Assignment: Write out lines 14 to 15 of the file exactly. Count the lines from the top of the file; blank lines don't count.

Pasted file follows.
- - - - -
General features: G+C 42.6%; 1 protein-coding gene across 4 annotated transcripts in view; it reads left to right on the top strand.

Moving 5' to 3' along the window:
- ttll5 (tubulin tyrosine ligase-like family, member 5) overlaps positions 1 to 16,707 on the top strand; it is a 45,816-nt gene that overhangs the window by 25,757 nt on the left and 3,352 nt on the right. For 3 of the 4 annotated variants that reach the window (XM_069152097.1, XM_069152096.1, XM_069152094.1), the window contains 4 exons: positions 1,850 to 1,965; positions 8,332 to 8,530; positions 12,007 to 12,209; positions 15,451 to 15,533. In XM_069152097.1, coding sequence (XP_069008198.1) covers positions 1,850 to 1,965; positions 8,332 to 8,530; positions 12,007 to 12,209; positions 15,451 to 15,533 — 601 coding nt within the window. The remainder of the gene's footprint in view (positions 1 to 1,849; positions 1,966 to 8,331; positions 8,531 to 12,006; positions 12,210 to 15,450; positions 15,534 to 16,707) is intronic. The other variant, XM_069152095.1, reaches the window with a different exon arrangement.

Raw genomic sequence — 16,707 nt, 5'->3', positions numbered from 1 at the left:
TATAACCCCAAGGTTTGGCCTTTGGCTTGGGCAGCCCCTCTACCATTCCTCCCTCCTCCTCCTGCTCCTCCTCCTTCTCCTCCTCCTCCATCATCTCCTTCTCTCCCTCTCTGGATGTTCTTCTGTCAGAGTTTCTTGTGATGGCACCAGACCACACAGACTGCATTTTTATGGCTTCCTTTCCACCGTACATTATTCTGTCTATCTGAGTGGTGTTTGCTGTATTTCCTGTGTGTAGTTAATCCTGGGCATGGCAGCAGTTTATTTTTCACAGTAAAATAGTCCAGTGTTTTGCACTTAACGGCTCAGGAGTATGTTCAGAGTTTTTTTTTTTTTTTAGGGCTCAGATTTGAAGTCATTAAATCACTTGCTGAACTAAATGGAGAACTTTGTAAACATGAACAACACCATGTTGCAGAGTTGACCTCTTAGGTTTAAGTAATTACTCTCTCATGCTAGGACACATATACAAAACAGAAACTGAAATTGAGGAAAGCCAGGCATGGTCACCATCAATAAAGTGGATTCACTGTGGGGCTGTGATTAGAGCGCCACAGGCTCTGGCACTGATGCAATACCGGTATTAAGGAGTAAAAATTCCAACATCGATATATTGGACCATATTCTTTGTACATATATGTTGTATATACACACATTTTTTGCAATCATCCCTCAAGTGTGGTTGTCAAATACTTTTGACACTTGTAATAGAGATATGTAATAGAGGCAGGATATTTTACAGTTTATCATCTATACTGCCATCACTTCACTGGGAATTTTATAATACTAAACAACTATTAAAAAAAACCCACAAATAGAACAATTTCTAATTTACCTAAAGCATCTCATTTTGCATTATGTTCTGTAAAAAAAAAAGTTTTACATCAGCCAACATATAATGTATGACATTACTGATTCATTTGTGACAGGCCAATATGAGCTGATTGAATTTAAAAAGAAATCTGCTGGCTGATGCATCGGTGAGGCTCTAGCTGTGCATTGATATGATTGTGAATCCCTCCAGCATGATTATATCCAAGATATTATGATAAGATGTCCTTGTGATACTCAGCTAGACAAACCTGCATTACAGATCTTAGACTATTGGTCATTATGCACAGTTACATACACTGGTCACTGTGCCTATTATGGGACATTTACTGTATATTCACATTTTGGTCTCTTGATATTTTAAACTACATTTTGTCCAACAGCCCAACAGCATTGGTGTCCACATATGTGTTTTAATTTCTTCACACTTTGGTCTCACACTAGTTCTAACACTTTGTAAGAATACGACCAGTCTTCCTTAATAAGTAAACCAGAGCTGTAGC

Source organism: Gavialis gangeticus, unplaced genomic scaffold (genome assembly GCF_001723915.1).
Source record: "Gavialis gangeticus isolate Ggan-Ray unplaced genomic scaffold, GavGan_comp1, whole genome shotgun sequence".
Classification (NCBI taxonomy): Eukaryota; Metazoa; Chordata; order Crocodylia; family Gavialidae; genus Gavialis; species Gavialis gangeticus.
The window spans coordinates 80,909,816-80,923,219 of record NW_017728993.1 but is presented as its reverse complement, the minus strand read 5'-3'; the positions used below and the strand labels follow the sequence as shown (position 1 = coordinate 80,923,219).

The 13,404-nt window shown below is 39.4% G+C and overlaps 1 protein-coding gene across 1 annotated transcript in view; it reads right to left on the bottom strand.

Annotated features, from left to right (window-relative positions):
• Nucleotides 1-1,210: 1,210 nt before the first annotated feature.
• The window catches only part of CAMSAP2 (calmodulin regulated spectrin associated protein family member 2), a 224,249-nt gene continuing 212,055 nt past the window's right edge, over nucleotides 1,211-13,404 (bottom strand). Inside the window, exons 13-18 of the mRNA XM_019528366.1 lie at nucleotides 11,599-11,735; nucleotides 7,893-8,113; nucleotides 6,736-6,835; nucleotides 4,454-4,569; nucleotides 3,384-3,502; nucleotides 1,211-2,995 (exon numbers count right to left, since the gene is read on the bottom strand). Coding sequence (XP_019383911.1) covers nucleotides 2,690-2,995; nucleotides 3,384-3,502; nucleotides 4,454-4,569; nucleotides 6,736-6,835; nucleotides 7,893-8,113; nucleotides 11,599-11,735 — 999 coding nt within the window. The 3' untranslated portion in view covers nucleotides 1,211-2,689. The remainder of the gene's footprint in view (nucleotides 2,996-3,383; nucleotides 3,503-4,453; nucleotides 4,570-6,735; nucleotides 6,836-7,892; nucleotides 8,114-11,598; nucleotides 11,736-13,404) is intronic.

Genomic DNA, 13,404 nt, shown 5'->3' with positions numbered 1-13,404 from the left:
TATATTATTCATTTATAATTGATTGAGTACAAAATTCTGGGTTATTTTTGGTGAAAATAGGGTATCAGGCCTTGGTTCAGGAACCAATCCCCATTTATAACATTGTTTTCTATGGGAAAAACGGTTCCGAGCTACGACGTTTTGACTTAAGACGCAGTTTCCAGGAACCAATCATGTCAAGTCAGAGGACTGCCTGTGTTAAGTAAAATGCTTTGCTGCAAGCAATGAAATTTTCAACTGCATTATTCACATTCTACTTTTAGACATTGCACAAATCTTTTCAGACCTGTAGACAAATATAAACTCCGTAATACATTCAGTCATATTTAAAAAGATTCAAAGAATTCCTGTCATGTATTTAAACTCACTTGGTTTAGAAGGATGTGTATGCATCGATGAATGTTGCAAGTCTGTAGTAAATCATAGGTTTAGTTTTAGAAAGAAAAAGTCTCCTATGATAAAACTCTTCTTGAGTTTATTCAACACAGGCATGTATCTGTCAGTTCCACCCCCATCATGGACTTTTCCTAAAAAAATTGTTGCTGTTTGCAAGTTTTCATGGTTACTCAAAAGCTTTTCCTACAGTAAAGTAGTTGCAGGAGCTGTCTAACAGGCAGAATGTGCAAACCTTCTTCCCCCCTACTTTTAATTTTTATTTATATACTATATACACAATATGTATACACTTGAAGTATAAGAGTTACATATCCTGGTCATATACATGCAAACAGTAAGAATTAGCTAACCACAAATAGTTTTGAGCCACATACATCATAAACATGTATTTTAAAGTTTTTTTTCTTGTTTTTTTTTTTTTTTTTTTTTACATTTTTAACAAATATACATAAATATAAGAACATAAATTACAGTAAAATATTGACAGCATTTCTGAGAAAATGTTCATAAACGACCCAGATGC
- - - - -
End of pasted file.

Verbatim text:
Genomic DNA, 13,404 nt, shown 5'->3' with positions numbered 1-13,404 from the left:
TATATTATTCATTTATAATTGATTGAGTACAAAATTCTGGGTTATTTTTGGTGAAAATAGGGTATCAGGCCTTGGTTCAGGAACCAATCCCCATTTATAACATTGTTTTCTATGGGAAAAACGGTTCCGAGCTACGACGTTTTGACTTAAGACGCAGTTTCCAGGAACCAATCATGTCAAGTCAGAGGACTGCCTGTGTTAAGTAAAATGCTTTGCTGCAAGCAATGAAATTTTCAACTGCATTATTCACATTCTACTTTTAGACATTGCACAAATCTTTTCAGACCTGTAGACAAATATAAACTCCGTAATACATTCAGTCATATTTAAAAAGATTCAAAGAATTCCTGTCATGTATTTAAACTCACTTGGTTTAGAAGGATGTGTATGCATCGATGAATGTTGCAAGTCTGTAGTAAATCATAGGTTTAGTTTTAGAAAGAAAAAGTCTCCTATGATAAAACTCTTCTTGAGTTTATTCAACACAGGCATGTATCTGTCAGTTCCACCCCCATCATGGACTTTTCCTAAAAAAATTGTTGCTGTTTGCAAGTTTTCATGGTTACTCAAAAGCTTTTCCTACAGTAAAGTAGTTGCAGGAGCTGTCTAACAGGCAGAATGTGCAAACCTTCTTCCCCCCTACTTTTAATTTTTATTTATATACTATATACACAATATGTATACACTTGAAGTATAAGAGTTACATATCCTGGTCATATACATGCAAACAGTAAGAATTAGCTAACCACAAATAGTTTTGAGCCACATACATCATAAACATGTATTTTAAAGTTTTTTTTCTTGTTTTTTTTTTTTTTTTTTTTTACATTTTTAACAAATATACATAAATATAAGAACATAAATTACAGTAAAATATTGACAGCATTTCTGAGAAAATGTTCATAAACGACCCAGATGC